Print Published 28th Nov 2018, 13:50

Whither segment reporting as WPP consolidates?

As WPP continues its policy of consolidating its operating units into larger more comprehensive businesses, how will this impact on the way it reports its performance?

Traditionally WPP has divided up its reporting segments into:

  • Advertising and media investment management
  • Data investment management
  • Public relations and public affairs
  • Brand consulting, health and wellness, and specialist communications

Even those four segments are very wide in scope, but how will WPP now report results for conglomerates like Wunderman Thompson and VMLY&R (see WPP continues consolidation with JWT-Wunderman)?

The group may well argue that those businesses can all be bundled up as part of the advertising and media investment segment, and that nothing has really changed in that respect.  But in reality there is a distinct difference between directly targeted marketing – whether via digital or more traditional channels – and advertising to a market en masse.

There may be operating efficiencies to be derived from consolidating existing business entities, but that makes it even more important to ensure that shareholders can gain meaningful information about how different types of activity are performing within the consolidated whole.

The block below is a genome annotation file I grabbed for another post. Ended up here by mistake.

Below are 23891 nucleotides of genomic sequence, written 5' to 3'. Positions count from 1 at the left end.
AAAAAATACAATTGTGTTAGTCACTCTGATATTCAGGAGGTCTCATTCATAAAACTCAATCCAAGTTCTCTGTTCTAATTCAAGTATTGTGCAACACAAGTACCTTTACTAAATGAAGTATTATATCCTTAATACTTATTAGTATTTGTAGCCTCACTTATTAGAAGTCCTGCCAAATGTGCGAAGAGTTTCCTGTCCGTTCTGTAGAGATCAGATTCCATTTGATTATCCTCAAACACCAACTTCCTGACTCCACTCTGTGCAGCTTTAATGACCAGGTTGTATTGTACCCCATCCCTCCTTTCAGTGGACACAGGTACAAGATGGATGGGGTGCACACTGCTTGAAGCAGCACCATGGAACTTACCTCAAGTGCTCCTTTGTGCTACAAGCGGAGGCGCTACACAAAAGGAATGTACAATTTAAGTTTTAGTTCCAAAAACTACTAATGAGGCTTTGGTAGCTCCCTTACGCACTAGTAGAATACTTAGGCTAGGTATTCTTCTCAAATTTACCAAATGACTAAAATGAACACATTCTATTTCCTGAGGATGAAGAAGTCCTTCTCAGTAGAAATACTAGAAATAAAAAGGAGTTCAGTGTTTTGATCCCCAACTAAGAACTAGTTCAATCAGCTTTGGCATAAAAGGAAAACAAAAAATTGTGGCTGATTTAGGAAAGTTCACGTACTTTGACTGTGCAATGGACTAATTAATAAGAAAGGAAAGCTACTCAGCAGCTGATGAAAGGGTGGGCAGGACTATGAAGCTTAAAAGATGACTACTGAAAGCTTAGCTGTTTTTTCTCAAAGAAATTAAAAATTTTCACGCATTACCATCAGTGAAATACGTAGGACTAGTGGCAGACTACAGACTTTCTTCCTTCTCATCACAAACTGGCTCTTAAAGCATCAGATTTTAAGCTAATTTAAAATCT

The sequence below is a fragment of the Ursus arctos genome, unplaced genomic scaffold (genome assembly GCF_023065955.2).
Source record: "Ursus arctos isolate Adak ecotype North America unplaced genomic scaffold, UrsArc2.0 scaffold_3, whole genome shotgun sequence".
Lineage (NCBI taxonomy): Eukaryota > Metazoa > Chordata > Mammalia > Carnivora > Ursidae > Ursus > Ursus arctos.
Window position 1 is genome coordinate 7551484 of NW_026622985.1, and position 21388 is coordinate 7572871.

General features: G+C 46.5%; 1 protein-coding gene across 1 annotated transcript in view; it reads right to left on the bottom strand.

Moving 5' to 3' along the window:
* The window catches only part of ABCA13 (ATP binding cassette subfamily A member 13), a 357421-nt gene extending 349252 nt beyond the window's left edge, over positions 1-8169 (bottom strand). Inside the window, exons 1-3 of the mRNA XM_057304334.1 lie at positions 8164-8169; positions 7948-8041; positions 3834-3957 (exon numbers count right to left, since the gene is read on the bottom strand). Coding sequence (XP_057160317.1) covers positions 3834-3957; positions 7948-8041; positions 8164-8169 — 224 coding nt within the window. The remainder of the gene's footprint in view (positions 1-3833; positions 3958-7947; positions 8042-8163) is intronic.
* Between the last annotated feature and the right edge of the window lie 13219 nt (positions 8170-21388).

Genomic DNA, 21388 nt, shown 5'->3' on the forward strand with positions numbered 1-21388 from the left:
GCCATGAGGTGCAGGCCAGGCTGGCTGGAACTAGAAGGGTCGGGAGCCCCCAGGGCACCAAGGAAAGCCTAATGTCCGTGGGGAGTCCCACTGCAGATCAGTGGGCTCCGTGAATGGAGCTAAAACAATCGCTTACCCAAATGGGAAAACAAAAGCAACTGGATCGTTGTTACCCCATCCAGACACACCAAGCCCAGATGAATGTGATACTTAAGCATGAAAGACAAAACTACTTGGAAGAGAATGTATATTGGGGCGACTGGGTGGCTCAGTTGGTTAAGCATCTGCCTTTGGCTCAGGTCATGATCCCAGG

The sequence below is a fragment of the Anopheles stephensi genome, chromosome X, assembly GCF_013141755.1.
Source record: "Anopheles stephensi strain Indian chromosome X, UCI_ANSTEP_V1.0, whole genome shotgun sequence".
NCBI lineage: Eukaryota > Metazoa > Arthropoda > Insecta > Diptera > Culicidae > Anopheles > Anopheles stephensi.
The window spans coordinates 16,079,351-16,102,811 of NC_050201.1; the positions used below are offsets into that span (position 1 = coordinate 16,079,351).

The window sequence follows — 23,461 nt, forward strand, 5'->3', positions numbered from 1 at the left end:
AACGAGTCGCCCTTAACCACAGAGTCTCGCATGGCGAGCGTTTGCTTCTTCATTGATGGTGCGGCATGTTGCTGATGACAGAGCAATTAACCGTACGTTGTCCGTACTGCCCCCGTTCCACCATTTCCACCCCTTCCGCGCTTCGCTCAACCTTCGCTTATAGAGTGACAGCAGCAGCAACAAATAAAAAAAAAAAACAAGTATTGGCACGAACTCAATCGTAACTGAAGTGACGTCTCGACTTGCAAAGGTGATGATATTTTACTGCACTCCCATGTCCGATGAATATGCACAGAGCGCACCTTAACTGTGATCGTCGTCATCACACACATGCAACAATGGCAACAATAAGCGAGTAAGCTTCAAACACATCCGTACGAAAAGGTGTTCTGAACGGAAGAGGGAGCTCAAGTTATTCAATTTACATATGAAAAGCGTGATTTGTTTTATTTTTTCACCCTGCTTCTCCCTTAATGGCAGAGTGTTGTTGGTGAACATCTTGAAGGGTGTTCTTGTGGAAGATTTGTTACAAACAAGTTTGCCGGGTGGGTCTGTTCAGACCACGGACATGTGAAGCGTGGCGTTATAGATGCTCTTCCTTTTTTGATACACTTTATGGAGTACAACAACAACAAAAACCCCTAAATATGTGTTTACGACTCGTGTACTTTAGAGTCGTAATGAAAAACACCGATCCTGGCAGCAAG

Indeed it may be reasonable to argue that a group with annual revenue of £15 billion should be segregating its business into even more segments.

An operating segment is defined by the International Accounting Standards Board as a component of an entity (a) that engages in business activities from which it may earn revenues and incur expenses, (b) whose operating results are regularly reviewed by the entity’s chief operating decision maker to make decisions about resources to be allocated to the segment and assess its performance, and (c) for which discrete financial information is available.  Arguably that definition leaves too much scope for interpretation in the hands of company managers.

But how WPP segments its business is only one of a number of issues raised by Mark Read’s consolidation strategy.

History suggests that, the larger a creative business becomes, the less creative it tends to be.   Innovative and creatively talented personnel become more constrained by the scale of supervision and bureaucracy both inside and outside the agency.

Eventually they seek new outlets for their creative energies – hence the past trend towards start-ups, however expensive they may have become.  The agencies themselves become more conservative and eventually their clients’ marketing directors feel the need to find fresher ideas from elsewhere.

Over the next five years it will be interesting to see whether Read has struck the right balance between consolidation and creativity.